This time, Koepka kept his commitment to play the Travelers, then hit balls three times between the final round in Hartford and this past Sunday, when he first arrived here at Carnoustie.
Not that he was concerned, of course.
Koepka’s been playing golf for nearly 20 years. He wasn’t about to forget to how to swing a club after a few weeks off.
“It was pretty much the same thing,” he said Tuesday, during his pre-tournament news conference. “I shared it with one of my best friends, my family, and it was pretty much the same routine. It was fun. We enjoyed it. But I’m excited to get back inside the ropes and start playing again. I think you need to enjoy it any time you win and really embrace it and think about what you’ve done.”
At Shinnecock Hills, Koepka became the first player in nearly 30 years to repeat as U.S. Open champion – a major title that helped him shed his undeserved reputation as just another 20-something talent who relies solely on his awesome power. In fact, he takes immense pride in his improved short game and putting inside 8 feet.
“I can take advantage of long golf courses,” he said, “but I enjoy plotting my way around probably - more than the bombers’ golf courses - where you’ve got to think, be cautious sometimes, and fire at the center of the greens. You’ve got to be very disciplined, and that’s the kind of golf I enjoy.”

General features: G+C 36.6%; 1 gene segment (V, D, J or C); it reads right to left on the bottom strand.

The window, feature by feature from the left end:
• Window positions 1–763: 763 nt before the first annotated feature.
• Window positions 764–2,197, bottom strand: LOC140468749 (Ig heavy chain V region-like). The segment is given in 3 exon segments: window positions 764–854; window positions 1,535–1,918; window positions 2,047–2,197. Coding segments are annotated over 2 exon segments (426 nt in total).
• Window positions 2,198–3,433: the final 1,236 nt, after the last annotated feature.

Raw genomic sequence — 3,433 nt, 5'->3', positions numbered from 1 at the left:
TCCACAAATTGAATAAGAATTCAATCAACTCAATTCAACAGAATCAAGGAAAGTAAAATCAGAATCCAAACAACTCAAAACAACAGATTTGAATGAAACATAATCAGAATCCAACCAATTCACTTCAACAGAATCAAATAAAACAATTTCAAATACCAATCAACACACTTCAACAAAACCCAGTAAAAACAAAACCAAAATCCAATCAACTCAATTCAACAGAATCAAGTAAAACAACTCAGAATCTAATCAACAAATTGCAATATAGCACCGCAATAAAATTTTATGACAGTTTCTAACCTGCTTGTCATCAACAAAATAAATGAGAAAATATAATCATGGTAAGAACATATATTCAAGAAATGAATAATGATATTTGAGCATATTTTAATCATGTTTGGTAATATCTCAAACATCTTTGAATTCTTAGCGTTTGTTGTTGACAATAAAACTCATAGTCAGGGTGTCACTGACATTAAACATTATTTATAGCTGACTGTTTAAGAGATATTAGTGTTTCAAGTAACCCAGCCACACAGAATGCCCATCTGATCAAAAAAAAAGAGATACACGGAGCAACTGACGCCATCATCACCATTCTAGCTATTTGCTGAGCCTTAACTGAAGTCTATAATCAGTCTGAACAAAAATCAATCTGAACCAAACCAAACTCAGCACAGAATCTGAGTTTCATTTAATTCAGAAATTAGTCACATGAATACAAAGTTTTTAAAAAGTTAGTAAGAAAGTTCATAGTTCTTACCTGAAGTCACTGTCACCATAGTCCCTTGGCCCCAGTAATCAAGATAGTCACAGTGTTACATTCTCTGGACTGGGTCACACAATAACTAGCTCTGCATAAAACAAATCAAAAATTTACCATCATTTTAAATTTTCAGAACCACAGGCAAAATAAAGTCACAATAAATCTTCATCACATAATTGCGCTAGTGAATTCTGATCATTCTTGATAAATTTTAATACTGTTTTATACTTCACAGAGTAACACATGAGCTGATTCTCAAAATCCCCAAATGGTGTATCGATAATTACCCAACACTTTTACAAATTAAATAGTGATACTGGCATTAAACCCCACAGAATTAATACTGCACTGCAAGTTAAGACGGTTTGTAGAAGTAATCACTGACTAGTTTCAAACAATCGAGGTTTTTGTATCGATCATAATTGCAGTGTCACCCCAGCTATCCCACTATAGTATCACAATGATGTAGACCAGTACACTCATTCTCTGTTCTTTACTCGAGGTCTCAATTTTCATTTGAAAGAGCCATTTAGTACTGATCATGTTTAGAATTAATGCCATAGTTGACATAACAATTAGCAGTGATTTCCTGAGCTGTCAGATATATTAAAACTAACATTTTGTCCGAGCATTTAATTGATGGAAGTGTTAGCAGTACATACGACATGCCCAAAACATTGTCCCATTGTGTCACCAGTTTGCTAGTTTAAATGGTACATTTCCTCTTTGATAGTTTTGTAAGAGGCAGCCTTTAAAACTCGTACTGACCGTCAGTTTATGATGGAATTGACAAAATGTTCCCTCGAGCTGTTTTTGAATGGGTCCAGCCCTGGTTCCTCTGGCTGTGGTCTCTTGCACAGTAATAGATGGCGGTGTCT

Which is why Koepka once again fancies his chances here on the type of links that helped launch his career.
Koepka was out of options domestically after he failed to reach the final stage of Q-School in 2012. So he packed his bags and headed overseas, going on a tear on the European Challenge Tour (Europe’s equivalent of the Web.com circuit) and earning four titles, including one here in Scotland. That experience was the most fun and beneficial part of his career, when he learned to win, be self-sufficient and play in different conditions.
“There’s certain steps, and I embraced it,” Koepka said. “I think that’s where a lot of guys go wrong. You are where you are, and you have to make the best of it instead of just putting your head down and being like, 'Well, I should be on the PGA Tour.' Well, guess what? You’re not. So you’ve got to suck it up wherever you are, make the best of it, and keep plugging away and trying to win everything you can because, eventually, if you’re good enough, you will get out here.”
Koepka has proved that he’s plenty good enough, of course: He’s a combined 20 under in the majors since the beginning of 2017, the best of any player during that span. But he still searches long and hard for a chip to put on his chiseled shoulder.
In his presser after winning at Shinnecock, Koepka said that he sometimes feels disrespected and forgotten, at least compared to his more-ballyhooed peers. It didn’t necessarily bother him – he prefers to stay out of the spotlight anyway, eschewing a media tour after each of his Open titles – but it clearly tweaked him enough for him to admit it publicly.